Christina Aanestad Aug. 15, 2013, 2:58pm

SAN JOSE, Calif. (Legal Newsline) - Plaintiffs pursuing a lead paint public nuisance case against five paint manufacturers responded to two defendants' motions for summary judgment by saying one of the companies used "sleight of hand" and "spin" to downplay its role in the "serious public health threat posed by lead paint."

With three other defendant companies declining to file motions for summary judgment, the trial before Judge James Kleinberg continues Thursday with the start of defense expert witness testimony.

Kleinberg likely won't issue a ruling on the summary judgments Thursday, saying "[The] court is permitted to take it in under submission through the end of the trial. I don't know what I'll do."

Plaintiffs -- which include 10 cities and counties in California including Los Angeles and San Francisco counties -- characterized defendant Sherwin Williams as an "ostrich with its head in the sand" waiting "for the evidence to go away" in response to the company's motion for summary judgment. Their response to Atlantic Richfield (ARCO) accused the company of spin and sleight of hand.

In a trial now into its fifth week, plaintiffs seek to hold The Sherwin-Williams Company, ARCO, ConAgra Grocery Products, DuPont and NL Industries, the owners of one-time lead paint and pigment manufacturers, accountable for the creation and dissemination of lead based paints and pigments in their jurisdictions, which they argue poses a public nuisance. The solution, they argue, is an abatement program funded by the companies at costs estimated to exceed $1.4 billion.

In their motions for summary judgment, attorneys for ARCO and Sherwin Williams argue that the lawsuit lacks evidence and violates the separation of powers principle and equitable abstention doctrines.

Attorney Jonathan Stern with Arnold & Porter, counsel for ARCO, argued that out of 9,000 newspaper ads plaintiffs presented as evidence the company promoted lead paint in their jurisdictions, not one "was of Anaconda white lead, or any product made by ARCO- Anaconda's predecessor."

"It was a body of evidence that excluded Atlantic Ritchfield," Stern said.

Atlantic Ritchfield merged with The Anaconda Company in 1981. Its subsidiaries International Smelting & Refining Company ("IS&R") and Anaconda Lead Products Company ("ALPC") operated a lead pigment manufacturing plant in Indiana for 26 years, from 1920-1946.

Atlantic Ritchfield did, however, advertise in national trade journals which publicized their warehouses in the plaintiffs' jurisdictions as early as 1922, argued Danny Chou, Assistant County Counsel for Santa Clara County, one of the plaintiff's waging the suit.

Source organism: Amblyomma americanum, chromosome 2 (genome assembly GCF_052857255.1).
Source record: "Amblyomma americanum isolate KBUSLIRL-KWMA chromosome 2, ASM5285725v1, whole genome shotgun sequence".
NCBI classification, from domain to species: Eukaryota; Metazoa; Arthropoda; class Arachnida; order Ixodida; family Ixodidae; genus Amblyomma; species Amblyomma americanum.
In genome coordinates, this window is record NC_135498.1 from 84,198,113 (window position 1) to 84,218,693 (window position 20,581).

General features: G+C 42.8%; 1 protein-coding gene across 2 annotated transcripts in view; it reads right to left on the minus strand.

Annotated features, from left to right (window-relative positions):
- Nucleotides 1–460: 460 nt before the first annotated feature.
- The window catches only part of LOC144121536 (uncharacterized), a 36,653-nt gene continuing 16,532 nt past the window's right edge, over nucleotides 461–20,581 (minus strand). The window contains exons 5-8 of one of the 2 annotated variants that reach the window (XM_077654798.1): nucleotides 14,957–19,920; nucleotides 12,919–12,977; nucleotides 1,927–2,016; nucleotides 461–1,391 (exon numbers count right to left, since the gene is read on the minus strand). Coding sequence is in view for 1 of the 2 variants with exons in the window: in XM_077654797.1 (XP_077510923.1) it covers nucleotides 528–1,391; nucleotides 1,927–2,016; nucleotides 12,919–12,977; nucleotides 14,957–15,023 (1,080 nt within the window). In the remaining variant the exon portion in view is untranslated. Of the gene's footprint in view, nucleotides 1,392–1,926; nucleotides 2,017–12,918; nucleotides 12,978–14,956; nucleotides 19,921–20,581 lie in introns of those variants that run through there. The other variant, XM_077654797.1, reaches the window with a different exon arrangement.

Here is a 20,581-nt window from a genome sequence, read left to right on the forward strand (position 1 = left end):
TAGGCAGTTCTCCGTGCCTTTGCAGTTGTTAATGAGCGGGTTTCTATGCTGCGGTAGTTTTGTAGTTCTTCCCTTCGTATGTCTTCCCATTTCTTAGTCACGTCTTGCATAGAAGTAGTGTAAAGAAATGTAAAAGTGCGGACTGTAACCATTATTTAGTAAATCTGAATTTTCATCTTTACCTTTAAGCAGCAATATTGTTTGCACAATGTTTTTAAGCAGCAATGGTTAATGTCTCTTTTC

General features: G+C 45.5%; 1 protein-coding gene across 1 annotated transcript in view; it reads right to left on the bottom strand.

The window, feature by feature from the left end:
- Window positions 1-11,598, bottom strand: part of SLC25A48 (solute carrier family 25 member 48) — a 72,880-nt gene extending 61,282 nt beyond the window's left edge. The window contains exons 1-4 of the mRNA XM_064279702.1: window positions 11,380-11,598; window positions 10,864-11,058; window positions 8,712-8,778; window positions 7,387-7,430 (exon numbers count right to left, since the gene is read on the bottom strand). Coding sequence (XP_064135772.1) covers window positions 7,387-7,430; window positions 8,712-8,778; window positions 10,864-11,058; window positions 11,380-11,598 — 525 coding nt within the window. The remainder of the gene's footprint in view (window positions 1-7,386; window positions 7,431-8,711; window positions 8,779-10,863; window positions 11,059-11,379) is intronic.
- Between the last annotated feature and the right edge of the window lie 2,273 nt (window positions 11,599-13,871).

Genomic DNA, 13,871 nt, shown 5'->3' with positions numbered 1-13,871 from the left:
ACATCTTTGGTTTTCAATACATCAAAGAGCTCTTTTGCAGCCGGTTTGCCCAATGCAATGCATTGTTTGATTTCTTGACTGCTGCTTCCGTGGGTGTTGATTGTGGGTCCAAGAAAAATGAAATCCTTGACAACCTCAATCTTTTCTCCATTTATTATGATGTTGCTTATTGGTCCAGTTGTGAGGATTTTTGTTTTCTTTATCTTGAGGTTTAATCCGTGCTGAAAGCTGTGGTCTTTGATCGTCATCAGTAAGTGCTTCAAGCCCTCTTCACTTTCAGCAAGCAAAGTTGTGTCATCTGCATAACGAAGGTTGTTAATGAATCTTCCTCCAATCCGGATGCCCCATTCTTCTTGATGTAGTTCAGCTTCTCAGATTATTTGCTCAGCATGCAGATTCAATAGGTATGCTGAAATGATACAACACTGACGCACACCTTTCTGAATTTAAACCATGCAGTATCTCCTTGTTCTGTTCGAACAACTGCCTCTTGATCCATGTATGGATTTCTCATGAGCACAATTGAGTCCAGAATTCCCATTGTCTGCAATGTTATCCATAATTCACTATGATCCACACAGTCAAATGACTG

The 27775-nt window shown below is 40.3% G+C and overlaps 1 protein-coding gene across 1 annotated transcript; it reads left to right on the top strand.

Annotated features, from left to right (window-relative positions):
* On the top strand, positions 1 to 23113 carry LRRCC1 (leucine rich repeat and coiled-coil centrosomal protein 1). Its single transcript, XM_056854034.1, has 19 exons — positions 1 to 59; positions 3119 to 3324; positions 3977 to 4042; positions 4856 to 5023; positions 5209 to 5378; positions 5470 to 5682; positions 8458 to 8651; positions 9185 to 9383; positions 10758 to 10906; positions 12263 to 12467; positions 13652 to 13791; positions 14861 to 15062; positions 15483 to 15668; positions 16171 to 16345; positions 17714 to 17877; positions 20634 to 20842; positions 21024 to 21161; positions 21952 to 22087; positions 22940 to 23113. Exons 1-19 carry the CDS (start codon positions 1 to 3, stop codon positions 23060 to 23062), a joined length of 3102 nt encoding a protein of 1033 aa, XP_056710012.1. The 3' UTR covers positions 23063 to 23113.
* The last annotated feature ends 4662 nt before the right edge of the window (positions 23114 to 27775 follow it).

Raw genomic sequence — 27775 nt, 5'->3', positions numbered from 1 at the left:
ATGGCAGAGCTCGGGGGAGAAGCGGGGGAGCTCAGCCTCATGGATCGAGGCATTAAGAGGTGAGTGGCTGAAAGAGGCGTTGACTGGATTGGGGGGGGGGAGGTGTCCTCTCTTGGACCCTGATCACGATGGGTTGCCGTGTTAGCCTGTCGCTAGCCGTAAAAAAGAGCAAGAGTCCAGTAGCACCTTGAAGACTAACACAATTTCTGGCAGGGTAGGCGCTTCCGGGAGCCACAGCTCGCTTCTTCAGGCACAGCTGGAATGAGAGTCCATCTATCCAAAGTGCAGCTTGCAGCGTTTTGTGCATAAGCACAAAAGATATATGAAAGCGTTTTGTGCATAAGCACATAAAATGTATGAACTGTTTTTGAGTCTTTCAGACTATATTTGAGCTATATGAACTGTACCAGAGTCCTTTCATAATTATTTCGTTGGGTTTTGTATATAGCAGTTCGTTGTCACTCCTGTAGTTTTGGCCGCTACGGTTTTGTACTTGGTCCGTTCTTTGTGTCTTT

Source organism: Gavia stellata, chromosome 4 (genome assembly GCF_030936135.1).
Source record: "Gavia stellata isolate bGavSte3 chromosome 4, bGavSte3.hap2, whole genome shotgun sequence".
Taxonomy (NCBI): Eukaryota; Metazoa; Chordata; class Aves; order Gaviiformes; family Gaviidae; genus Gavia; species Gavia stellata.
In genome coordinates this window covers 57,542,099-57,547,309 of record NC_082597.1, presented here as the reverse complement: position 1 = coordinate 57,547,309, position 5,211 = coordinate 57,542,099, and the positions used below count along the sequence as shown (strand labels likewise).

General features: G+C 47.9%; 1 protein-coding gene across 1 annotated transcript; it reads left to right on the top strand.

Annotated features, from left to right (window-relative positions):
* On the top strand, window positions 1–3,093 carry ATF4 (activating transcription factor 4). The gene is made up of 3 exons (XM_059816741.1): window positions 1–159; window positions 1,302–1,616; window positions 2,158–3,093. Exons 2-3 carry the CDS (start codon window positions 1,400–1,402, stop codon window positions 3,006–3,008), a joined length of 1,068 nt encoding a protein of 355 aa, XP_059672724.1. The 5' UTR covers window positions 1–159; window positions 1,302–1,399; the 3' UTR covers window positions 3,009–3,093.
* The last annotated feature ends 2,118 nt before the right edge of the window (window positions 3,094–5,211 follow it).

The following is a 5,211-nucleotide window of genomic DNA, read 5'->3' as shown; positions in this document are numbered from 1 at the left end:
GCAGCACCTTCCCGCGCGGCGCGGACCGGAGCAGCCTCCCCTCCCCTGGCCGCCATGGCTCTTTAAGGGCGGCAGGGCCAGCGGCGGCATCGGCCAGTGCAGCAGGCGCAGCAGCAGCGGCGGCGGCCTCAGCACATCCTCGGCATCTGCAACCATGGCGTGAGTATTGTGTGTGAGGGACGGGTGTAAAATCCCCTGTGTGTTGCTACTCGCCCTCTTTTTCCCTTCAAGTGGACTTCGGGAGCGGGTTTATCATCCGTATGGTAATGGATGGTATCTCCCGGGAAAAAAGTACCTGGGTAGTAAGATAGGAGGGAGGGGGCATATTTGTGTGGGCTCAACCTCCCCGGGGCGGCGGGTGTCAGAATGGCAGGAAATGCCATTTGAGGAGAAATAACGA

"The evidence that ARCO did in fact sell white lead pigment is fully enforced by its warehouses in Los Angeles in early 1922 and in Oakland in 1946, and the warehouses existed to transport white lead pigment in its vicinity and that vicinity includes the 10 jurisdictions in this case," Chou said.

But Stern countered that plaintiffs' evidence was insufficient.

"There's no evidence what was in those warehouses, what was shipped, what it was, where it went and for what purpose," he argued.

"ARCO talks about evidence but not reasonable, logical inference," replied Chou.

Sherwin Williams counsel Michael Pohl argued that evidence introduced did not meet the court's requirements that defendants engaged in egregious conduct. Pohl referred to plaintiffs' expert witness, Dr. David Rosner, who Pohl argued did not present evidence that Sherwin Williams sold dry white led carbonate to paint manufacturers.

Sherwin Williams manufactured carbonate for use in its own products, he said. He said that plaintiffs could not prove the company actively promoted it in the plaintiffs' jurisdictions.

"He (Dr. Rosner) agreed they couldn't find any ad where it was promoting its product, since their pigment was made internally for their own paints," said Pohl.

Pohl also argued the court ruling on an abatement program violated the separate powers' principle and equitable abstention doctrine.

The motion for summary judgment argues that a court-ordered lead-paint abatement program would exceed a judiciary role into a legislative role, by creating a "Super Lead Agency" and acting as its "czar." That, he argued, violated the equitable abstention doctrine, which sets the standards for federal courts to abstain from ruling on cases that can be resolved by local government.

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